Nuclear: is the Flemish government obstructing federal plans?

Federal energy minister Tinne Van der Straeten (Flemish green) has responded to the decision by Flemish environment minister Zuhal Demir (nationalist) not to grant a licence for the new gas power station at Vilvoorde (Flemish Brabant).  Ms Van der Straeten said the Flemish government’s decision had a bearing on how politics is conducted in this country and wondered if this was the politics of co-operation or obstruction.

Earlier Flemish environment minister Demir refused to issue an environment licence for the construction of a new gas power station in Vilvoorde pointing out that the gas power plant’s nitrogen emissions would exceed Flemish norms. 

“The Vilvoorde gas power plant would emit 107,000 kilos of ammonia each year.  If I were to approve a licence, I would endanger the juridical security of many businesses and farmers” Ms Demir said. “The company’s dossier does not mention why emissions cannot be reduced”.

Earlier Ms Demir also refused licences for gas power plants in Tessenderlo and Dilsen-Stokkem in Limburg, but OKed a licence for a gas power plant in Wondelgem (Ghent) that will be carbon neutral by 2040.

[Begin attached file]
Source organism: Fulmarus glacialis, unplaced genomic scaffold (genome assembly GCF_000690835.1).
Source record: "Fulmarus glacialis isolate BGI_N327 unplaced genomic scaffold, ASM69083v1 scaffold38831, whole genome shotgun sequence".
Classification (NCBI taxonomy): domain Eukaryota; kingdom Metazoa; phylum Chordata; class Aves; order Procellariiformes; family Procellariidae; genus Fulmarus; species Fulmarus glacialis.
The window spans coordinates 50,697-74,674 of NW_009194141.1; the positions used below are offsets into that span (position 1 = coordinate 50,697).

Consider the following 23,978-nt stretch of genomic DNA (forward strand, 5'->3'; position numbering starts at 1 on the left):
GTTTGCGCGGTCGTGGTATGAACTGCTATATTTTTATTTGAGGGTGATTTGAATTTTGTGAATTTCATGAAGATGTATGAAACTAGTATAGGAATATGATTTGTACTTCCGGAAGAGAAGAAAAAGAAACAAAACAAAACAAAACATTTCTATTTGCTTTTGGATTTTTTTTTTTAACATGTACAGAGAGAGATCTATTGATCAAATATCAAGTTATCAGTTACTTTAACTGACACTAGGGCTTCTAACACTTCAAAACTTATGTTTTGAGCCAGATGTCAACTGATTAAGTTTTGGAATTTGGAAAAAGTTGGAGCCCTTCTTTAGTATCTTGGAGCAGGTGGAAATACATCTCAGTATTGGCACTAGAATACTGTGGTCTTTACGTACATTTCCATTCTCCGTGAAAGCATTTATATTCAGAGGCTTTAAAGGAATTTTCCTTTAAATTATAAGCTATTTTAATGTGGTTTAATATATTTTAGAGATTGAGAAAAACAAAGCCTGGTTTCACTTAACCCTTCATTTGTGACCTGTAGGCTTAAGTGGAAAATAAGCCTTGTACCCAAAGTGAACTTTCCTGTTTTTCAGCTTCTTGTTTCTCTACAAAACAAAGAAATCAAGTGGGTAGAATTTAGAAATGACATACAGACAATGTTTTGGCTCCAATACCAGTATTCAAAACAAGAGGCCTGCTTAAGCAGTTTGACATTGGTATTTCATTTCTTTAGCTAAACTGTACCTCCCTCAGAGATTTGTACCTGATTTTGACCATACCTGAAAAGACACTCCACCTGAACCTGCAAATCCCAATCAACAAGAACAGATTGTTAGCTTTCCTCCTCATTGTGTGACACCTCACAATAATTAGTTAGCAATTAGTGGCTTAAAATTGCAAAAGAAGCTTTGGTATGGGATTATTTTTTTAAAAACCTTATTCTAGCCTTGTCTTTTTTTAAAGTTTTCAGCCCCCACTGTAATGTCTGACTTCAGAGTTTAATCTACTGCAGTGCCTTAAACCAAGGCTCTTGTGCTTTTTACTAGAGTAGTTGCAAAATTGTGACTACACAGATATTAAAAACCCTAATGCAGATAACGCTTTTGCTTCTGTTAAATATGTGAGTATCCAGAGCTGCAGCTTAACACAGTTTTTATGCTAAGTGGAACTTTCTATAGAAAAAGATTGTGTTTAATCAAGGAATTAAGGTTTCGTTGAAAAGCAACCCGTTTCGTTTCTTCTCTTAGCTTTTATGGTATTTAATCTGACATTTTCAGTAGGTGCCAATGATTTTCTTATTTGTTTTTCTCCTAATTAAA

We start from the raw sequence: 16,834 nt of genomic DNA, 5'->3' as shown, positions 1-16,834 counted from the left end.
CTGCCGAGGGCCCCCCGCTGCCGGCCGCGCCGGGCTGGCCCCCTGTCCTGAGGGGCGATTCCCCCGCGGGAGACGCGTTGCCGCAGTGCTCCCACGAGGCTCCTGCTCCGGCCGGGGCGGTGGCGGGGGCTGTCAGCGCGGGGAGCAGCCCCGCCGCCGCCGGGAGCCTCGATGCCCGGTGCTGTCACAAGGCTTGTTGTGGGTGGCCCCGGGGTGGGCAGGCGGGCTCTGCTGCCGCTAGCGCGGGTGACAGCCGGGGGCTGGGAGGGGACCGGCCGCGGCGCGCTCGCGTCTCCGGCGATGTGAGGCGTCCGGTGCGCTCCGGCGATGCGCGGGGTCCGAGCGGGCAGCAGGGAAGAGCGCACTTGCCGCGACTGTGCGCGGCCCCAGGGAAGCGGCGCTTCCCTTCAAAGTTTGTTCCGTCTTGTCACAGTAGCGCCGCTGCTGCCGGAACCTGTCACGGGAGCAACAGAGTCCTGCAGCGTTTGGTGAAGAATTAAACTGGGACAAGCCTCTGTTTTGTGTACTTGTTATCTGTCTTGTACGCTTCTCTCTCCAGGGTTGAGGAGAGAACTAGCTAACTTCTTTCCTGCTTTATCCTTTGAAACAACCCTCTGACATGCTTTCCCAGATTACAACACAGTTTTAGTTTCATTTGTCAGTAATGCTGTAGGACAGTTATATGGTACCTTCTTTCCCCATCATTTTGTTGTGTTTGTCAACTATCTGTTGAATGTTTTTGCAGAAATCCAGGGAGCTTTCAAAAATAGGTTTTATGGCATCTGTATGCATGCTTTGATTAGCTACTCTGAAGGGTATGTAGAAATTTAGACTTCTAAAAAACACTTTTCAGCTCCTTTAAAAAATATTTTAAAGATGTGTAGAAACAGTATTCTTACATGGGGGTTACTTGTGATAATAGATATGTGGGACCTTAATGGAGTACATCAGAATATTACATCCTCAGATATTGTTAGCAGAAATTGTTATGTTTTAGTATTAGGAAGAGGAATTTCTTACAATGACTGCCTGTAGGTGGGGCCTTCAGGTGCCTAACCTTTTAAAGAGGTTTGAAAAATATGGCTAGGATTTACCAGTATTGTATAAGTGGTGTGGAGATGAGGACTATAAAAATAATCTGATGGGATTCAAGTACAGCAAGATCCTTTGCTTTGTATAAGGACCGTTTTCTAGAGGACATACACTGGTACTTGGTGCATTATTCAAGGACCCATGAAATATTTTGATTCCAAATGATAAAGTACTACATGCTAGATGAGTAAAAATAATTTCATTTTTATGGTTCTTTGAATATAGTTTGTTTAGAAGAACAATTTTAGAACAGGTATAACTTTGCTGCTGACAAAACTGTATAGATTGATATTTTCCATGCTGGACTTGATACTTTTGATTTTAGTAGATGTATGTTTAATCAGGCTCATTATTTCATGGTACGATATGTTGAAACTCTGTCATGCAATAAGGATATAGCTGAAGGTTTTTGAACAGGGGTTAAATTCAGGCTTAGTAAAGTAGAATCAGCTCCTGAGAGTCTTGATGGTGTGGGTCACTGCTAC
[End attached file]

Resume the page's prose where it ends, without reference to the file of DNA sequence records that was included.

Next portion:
Ms Demir’s decision is a blow for the federal government’s plan to close nuclear power plants.  At least two gas power plants are needed in Flanders in case there isn’t enough wind or sun.

Federal energy minister Van de Straeten points out that the planned new station in Vilvoorde will be one of the most modern in the country replacing an existing power plant at the same location.

“This is about how we conduct politics in this country.  Is this a politics of co-operation or obstruction.  This isn’t just about energy, but also about the pandemic and the climate.  Do we want to offer solutions or create problems?  This is about security of supplies in this country.”

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